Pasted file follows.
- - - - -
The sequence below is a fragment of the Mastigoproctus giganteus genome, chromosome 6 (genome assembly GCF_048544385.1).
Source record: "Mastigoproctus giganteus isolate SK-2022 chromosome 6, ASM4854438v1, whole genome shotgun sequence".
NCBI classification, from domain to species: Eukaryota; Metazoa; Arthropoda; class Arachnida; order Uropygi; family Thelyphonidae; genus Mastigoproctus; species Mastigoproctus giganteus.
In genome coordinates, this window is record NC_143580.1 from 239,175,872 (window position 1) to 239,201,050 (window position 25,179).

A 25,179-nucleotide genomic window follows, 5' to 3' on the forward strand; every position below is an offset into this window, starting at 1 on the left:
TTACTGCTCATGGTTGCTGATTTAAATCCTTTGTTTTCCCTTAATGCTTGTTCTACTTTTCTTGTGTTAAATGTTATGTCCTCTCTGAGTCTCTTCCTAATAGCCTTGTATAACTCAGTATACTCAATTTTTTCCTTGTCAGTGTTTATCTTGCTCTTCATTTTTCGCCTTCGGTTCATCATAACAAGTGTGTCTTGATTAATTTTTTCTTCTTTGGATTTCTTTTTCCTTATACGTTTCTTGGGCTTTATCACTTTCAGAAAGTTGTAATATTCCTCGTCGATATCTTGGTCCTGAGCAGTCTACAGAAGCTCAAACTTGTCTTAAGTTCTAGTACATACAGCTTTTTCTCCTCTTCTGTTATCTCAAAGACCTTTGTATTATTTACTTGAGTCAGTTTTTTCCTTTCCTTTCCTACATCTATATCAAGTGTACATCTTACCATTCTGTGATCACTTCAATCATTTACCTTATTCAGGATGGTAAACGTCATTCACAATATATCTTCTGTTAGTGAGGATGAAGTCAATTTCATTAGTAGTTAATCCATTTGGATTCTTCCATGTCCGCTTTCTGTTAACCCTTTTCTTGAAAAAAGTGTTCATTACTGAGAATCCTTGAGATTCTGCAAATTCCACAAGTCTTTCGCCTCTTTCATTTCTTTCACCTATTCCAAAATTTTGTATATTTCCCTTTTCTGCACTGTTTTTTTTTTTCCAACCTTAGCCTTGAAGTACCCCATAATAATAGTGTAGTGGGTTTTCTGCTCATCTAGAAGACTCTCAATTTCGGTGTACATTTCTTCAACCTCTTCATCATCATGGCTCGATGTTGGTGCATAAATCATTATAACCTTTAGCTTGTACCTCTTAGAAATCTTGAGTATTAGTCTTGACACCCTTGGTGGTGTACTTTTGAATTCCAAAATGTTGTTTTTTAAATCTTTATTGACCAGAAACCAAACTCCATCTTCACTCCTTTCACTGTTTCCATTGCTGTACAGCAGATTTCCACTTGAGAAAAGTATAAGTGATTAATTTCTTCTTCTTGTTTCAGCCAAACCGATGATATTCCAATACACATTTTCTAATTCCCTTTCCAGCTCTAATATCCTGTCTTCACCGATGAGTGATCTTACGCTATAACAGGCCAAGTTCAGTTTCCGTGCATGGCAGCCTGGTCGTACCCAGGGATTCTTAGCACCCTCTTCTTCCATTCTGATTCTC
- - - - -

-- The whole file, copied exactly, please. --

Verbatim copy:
The sequence below is a fragment of the Mastigoproctus giganteus genome, chromosome 6 (genome assembly GCF_048544385.1).
Source record: "Mastigoproctus giganteus isolate SK-2022 chromosome 6, ASM4854438v1, whole genome shotgun sequence".
NCBI classification, from domain to species: Eukaryota; Metazoa; Arthropoda; class Arachnida; order Uropygi; family Thelyphonidae; genus Mastigoproctus; species Mastigoproctus giganteus.
In genome coordinates, this window is record NC_143580.1 from 239,175,872 (window position 1) to 239,201,050 (window position 25,179).

A 25,179-nucleotide genomic window follows, 5' to 3' on the forward strand; every position below is an offset into this window, starting at 1 on the left:
TTACTGCTCATGGTTGCTGATTTAAATCCTTTGTTTTCCCTTAATGCTTGTTCTACTTTTCTTGTGTTAAATGTTATGTCCTCTCTGAGTCTCTTCCTAATAGCCTTGTATAACTCAGTATACTCAATTTTTTCCTTGTCAGTGTTTATCTTGCTCTTCATTTTTCGCCTTCGGTTCATCATAACAAGTGTGTCTTGATTAATTTTTTCTTCTTTGGATTTCTTTTTCCTTATACGTTTCTTGGGCTTTATCACTTTCAGAAAGTTGTAATATTCCTCGTCGATATCTTGGTCCTGAGCAGTCTACAGAAGCTCAAACTTGTCTTAAGTTCTAGTACATACAGCTTTTTCTCCTCTTCTGTTATCTCAAAGACCTTTGTATTATTTACTTGAGTCAGTTTTTTCCTTTCCTTTCCTACATCTATATCAAGTGTACATCTTACCATTCTGTGATCACTTCAATCATTTACCTTATTCAGGATGGTAAACGTCATTCACAATATATCTTCTGTTAGTGAGGATGAAGTCAATTTCATTAGTAGTTAATCCATTTGGATTCTTCCATGTCCGCTTTCTGTTAACCCTTTTCTTGAAAAAAGTGTTCATTACTGAGAATCCTTGAGATTCTGCAAATTCCACAAGTCTTTCGCCTCTTTCATTTCTTTCACCTATTCCAAAATTTTGTATATTTCCCTTTTCTGCACTGTTTTTTTTTTTCCAACCTTAGCCTTGAAGTACCCCATAATAATAGTGTAGTGGGTTTTCTGCTCATCTAGAAGACTCTCAATTTCGGTGTACATTTCTTCAACCTCTTCATCATCATGGCTCGATGTTGGTGCATAAATCATTATAACCTTTAGCTTGTACCTCTTAGAAATCTTGAGTATTAGTCTTGACACCCTTGGTGGTGTACTTTTGAATTCCAAAATGTTGTTTTTTAAATCTTTATTGACCAGAAACCAAACTCCATCTTCACTCCTTTCACTGTTTCCATTGCTGTACAGCAGATTTCCACTTGAGAAAAGTATAAGTGATTAATTTCTTCTTCTTGTTTCAGCCAAACCGATGATATTCCAATACACATTTTCTAATTCCCTTTCCAGCTCTAATATCCTGTCTTCACCGATGAGTGATCTTACGCTATAACAGGCCAAGTTCAGTTTCCGTGCATGGCAGCCTGGTCGTACCCAGGGATTCTTAGCACCCTCTTCTTCCATTCTGATTCTC